Anarcho-punk collective CRASS surprise-release four further remastered original albums on vinyl

September 2, 2019

Anarcho-punk collective CRASS surprise-release four further remastered original albums on vinyl 

Yes Sir, I Will

Penis Envy
Ten Notes On A Summer’s Day
Christ, The Album

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Watch video of co-founder Penny Rimbaud explaining their resurgence

Off the back of their surprise release of three remastered original versions of their trail-blazing and vital albums; Stations Of The Crass, Feeding Of The Five Thousand (The Second Sitting), Best Before 1984, British anarcho-punk collective, Crass, have today announced a further four remastered albums available now on vinyl: Yes Sir, I Will, Penis Envy, Ten Notes On A Summer’s Day, Christ, The Album, to be released on their own Crass Records (distributed by One Little Indian). Drummer and co-founder Penny Rimbaud, has also announced the release of his own 7” – ‘War and Peace’ – a double A side single featuring two cover versions of Bob Dylan’s ‘Masters of War’ and George Harrison’s ‘Isn’t It a Pity’.

Crass have remastered the collection of albums alongside Alex Gordon at Abbey Road, with the intention that the pressings would sound “as it was in the beginning”, with original artwork. They have recently been causing a stir amongst long-time followers, surprising fans when they shared a free download of their compilation album Best Before 1984 for 24 hours only, and sent out their infamous Crass spray-paint stencils. Crass members have been working in partnership with One Little Indian Records, who have filled hoards of stamped envelopes sent in by fans with the stencil. Rough Trade  also handed hundreds of stencils out to fans in the lead up to April 1st, when the first remastered albums were dropped. 

In their active years, Crass and their wider collective and fanbase were known for the anti-fascism Crass symbol which was sprayed all over London and the Underground. 

During the late ’70s and early ’80s, Crass were at the forefront of the punk scene in London, promoting anarchism as a political ideology and popularising the anarcho-punk movement. The band believed in direct action, performing organised squats, spreading anti-fascism messages and encouraging resistance of political authority through DIY leaflets, sound collages, art, poetry and film.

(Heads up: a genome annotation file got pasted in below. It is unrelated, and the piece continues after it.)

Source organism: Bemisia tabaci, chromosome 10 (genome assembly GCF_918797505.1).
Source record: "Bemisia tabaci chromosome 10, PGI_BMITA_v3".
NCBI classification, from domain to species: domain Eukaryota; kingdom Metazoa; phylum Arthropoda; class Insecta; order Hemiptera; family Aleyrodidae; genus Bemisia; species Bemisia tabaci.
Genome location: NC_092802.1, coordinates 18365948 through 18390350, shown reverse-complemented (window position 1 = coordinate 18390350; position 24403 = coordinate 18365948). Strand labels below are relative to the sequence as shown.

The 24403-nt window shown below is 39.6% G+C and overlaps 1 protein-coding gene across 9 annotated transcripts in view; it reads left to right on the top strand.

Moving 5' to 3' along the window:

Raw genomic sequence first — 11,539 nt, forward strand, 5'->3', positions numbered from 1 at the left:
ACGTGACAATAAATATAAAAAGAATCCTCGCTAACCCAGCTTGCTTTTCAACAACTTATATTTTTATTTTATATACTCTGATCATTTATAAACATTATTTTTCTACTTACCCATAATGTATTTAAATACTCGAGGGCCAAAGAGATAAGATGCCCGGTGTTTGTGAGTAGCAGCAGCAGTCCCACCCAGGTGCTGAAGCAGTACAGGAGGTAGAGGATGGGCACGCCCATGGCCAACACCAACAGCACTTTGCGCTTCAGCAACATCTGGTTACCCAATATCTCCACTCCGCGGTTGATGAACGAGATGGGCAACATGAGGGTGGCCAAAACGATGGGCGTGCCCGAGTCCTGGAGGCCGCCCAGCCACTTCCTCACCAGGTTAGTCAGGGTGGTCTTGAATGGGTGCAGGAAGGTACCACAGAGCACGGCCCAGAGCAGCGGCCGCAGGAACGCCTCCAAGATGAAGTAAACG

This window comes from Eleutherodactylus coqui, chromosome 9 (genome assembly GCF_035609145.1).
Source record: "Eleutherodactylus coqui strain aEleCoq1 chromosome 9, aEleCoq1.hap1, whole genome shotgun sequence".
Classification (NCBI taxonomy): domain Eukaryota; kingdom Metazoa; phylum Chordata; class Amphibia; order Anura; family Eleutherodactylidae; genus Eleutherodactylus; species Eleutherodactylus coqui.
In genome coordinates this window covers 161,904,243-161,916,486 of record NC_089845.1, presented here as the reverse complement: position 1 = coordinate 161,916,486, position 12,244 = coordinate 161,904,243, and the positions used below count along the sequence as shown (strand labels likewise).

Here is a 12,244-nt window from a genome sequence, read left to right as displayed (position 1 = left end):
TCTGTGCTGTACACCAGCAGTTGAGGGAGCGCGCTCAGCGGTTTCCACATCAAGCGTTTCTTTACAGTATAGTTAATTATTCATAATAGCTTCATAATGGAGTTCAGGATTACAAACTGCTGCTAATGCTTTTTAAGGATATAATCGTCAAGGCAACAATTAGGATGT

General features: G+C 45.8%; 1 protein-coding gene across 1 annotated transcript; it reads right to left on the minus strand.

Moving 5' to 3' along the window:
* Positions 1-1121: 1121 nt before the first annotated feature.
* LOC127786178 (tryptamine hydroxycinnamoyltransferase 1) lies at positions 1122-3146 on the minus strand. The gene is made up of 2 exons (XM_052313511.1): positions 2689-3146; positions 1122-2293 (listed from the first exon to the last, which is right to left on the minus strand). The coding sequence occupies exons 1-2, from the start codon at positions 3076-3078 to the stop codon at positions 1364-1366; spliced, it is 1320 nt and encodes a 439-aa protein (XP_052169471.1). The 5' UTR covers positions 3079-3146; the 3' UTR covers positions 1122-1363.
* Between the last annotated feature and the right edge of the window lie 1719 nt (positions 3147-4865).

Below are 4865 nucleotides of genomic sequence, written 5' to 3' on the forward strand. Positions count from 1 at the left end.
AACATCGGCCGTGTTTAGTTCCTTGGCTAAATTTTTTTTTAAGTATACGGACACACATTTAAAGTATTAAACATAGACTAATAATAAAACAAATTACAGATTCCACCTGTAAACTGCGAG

In the years since their disbandment in 1984, the individual members of Crass have continued to work on music, art and poetry projects expressing their political ideologies, including Eve Libertine’s recorded recital of Jack Kerouac’s ‘Sea’, and Penny Rimbaud’s lauded spoken word album in tribute to Wilfred Owen’s war poetry, ‘What Passing Bells’.

Rimbaud, co-founder of Crass and the famous anarchist/pacifist open house Dial House in Essex (alongside Crass bandmate Gee Vaucher), had this to say about the album remasters: “Crass was then and this now, but the lyrics remain tragically relevant, indeed, Crass were often so prophetic that it’s only now that their warnings might make sense to those who in the day preferred to keep their heads firmly buried in the sand. ‘Global warming? Nah, let’s go down the lido.’ Where the Pistols and The Clash now sit comfortable in the backlit annuls of rock’n’roll history, Crass continue to contribute to the ever-growing voice of global dissent.

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